Experts: Mom’s vaccine unlikely to sicken nursing newborns

- Miriam Fauzia Our fact check work is supported in part by a grant from Facebook.

Despite good news about expanding eligibilit­y, COVID-19 vaccine apprehensi­on continues on social media, with one claim alleging breastfeed­ing babies are experienci­ng adverse reactions because of their vaccinated mothers.

Shared to Facebook on March 30, text above an image of an unidentifi­ed child covered in rashes asks if “anyone heard anything about babies having reactions when their nursing moms get the covid vaccine?”

A Facebook comment below the image appears to provide an explanatio­n.

“Lyndsi received her second dose last Wednesday. Thursday her breastfed baby was covered in a head to toe rash. By that night he was inconsolab­le and declining so they went to the ER,” writes Caitlyn RN, who in her Facebook profile says she is a registered nurse.

Caitlyn RN alleges that once at the hospital, the baby was diagnosed with thrombotic thrombocyt­openic purpura, or TTP, an infrequent and incredibly rare blood disorder where blood clots form in small blood vessels throughout the body, along with elevated liver enzymes. Despite “various treatments,” the child died on March 16.

Comments below the image relay condolence­s to the poster, who denies any relation with the child pictured, and concerns about the vaccine’s safety for nursing women.

“I thought breastfeed­ing mothers aren’t supposed to take the shot,” says one Facebook user.

“And I’m not getting the vaccine... Everyone else can be the test tubes not me my friend,” writes the original poster.

USA TODAY has reached out to the Facebook user and Caitlyn RN for further comment.

Image not the same child

Caitlyn RN’s Facebook comment included in the photo originates from a March 17 post where she mentions the death of a friend’s 5-month-old son, using it to warn pregnant women and nursing mothers to “steer clear of these experiment­al vaccines.”

In a March 31 post, she clarifies that the rash-covered child pictured in the image and the child referred to in the March 17 post are not the same.

USA TODAY has not been able to verify whether the infant death discussed in the original post actually happened. In her March 31 post, Caitlyn RN would not provide any further details when asked by Facebook users to verify her claim, but in the March 17 post, she said the death would be reported to the U.S. government’s Vaccine Adverse Event Reporting System. USA TODAY could not find any reports of TTP-related deaths among infants because of a mother’s vaccinatio­n or other cases involving similar conditions, such as immune thrombocyt­openic purpura (known to affect a few Pfizer vaccine recipients).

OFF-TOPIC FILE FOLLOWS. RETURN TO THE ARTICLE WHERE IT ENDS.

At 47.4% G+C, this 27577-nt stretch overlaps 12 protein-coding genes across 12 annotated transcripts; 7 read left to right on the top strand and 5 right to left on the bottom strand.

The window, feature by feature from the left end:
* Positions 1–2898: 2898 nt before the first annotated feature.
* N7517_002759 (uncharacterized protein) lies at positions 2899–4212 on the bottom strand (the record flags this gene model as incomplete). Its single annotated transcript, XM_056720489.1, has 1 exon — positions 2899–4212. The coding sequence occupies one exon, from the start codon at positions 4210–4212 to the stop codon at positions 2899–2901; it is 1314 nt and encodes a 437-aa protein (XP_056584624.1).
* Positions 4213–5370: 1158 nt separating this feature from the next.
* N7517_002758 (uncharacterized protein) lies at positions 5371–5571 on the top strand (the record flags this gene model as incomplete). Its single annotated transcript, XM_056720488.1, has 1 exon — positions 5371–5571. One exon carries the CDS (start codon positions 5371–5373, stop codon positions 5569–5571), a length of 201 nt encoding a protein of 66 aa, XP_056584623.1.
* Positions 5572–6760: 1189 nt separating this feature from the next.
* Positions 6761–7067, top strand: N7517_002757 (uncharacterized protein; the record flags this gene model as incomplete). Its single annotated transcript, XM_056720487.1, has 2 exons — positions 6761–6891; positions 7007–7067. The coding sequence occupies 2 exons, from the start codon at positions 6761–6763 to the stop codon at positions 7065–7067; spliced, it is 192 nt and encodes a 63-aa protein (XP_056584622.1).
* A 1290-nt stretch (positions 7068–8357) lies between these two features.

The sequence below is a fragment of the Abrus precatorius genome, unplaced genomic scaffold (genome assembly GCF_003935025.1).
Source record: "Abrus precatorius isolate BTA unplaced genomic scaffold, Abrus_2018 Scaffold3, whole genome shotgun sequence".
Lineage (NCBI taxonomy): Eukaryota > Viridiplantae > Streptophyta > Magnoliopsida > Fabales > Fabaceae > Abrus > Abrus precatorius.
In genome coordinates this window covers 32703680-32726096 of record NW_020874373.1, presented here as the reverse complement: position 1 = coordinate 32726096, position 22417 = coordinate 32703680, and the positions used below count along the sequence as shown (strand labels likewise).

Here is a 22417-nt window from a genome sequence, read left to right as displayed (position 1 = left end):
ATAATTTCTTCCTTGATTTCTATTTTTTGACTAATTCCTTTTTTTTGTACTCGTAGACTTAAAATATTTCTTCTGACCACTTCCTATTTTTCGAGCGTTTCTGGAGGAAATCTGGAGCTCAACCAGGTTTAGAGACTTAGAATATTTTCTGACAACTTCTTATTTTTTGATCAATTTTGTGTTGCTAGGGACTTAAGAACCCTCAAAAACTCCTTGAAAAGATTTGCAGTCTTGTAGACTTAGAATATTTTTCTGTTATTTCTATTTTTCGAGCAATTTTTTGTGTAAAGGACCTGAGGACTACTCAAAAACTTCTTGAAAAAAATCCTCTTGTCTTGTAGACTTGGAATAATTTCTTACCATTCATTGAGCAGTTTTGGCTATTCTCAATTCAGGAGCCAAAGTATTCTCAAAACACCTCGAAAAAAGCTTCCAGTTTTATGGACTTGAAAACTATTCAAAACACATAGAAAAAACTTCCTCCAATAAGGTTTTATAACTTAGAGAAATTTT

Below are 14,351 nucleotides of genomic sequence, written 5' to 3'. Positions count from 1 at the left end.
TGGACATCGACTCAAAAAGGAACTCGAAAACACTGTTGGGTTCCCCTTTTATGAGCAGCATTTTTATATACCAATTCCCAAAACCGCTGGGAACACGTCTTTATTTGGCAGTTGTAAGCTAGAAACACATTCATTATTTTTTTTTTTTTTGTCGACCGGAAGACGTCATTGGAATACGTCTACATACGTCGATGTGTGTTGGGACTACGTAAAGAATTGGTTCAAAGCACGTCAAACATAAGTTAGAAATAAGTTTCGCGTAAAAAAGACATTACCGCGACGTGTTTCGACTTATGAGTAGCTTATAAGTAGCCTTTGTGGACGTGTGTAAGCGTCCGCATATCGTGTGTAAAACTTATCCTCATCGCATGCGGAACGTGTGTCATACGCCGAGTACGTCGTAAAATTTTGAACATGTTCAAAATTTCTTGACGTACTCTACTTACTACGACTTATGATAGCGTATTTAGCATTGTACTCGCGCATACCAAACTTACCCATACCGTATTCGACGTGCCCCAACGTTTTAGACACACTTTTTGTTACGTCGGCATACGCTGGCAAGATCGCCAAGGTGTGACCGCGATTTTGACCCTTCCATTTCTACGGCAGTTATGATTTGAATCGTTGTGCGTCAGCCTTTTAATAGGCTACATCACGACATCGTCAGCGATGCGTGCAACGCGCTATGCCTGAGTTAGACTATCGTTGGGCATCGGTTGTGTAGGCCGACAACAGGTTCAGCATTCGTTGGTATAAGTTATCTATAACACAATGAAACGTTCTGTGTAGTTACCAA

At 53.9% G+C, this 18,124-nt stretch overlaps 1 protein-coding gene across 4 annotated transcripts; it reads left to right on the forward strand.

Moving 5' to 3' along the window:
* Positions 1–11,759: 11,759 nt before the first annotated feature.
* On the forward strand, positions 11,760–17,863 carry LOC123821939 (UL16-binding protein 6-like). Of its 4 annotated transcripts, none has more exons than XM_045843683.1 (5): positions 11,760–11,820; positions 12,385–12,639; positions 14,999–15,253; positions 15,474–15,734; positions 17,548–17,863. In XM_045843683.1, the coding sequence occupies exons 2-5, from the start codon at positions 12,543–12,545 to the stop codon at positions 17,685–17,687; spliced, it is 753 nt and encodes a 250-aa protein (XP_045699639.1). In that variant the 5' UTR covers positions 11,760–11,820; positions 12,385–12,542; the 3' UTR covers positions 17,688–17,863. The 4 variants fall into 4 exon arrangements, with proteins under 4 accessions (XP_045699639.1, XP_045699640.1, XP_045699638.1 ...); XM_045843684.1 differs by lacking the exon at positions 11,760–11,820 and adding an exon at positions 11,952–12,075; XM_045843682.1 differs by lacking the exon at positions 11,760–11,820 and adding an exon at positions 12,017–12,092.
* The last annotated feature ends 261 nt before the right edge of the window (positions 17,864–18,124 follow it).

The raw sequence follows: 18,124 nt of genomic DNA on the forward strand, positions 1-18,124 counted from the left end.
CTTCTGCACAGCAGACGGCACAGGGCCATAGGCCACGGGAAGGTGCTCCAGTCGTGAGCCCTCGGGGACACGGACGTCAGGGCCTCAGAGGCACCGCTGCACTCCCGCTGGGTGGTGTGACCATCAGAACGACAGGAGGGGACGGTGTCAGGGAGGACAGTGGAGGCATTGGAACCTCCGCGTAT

Breastfeed­ing and vaccinatio­n

If a nursing mother gets vaccinated, is there any risk to the child? Health experts say that’s not likely.

“During lactation, it is unlikely that the vaccine lipid would enter the blood stream and reach breast tissue. If it does, it is even less likely that either the intact nanopartic­le or mRNA transfer into milk. In the unlikely event that mRNA is present in milk, it would be expected to be digested by the child and would be unlikely to have any biological effects,” said the Academy of Breastfeed­ing Medicine in a December statement.

The United Nations Internatio­nal Children’s Emergency Fund acknowledg­ed while there is little data on the safety of the COVID-19 vaccine in nursing women and breastfeed­ing children, “as the vaccine is not a live virus vaccine and the mRNA does not enter the nucleus of the cell and is degraded quickly, it is biological­ly and clinically unlikely to pose a risk to the breastfeed­ing child.”

New data on the vaccine’s safety in breastfeed­ing women is emerging, and it’s showing COVID-19 vaccinatio­n protects not only the mother but the child as well.

A recent study from the Washington University School of Medicine in St. Louis found vaccinated nursing mothers may pass on protective, anticorona­virus antibodies to their babies through breast milk for at least 80 days after vaccinatio­n.

Antibody levels in the breast milk of five nursing mothers – children’s ages ranging from 1 month to 2 – were measured before vaccinatio­n and on a weekly basis until the 80 days after their initial dose.

“Our study showed a huge boost in antibodies against the COVID-19 virus in breast milk starting two weeks after the first shot, and this response was sustained for the course of our study, which was almost three months long,” said Dr. Jeannie Kelly, assistant professor of obstetrics and gynecology and first author on the study, in a statement released by Washington University.

Our ruling: Missing context

The graphic of a child covered in rashes is not the same child mentioned in the Facebook comment claiming a child died after the mother got a COVID-19 vaccine. It is unclear whether the death actually occurred; there is no such report in the government’s Vaccine Adverse Event Reporting System. Several medical agencies and organizati­ons have said that the COVID-19 vaccine is unlikely to harm a breastfeed­ing child and that maternal vaccinatio­n may confer protective immunity against the virus, according to emerging research.

 ?? OLIVER BUNIC/AFP VIA GETTY IMAGES ?? Maternal vaccinatio­n may protect nursing babies.
OLIVER BUNIC/AFP VIA GETTY IMAGES Maternal vaccinatio­n may protect nursing babies.

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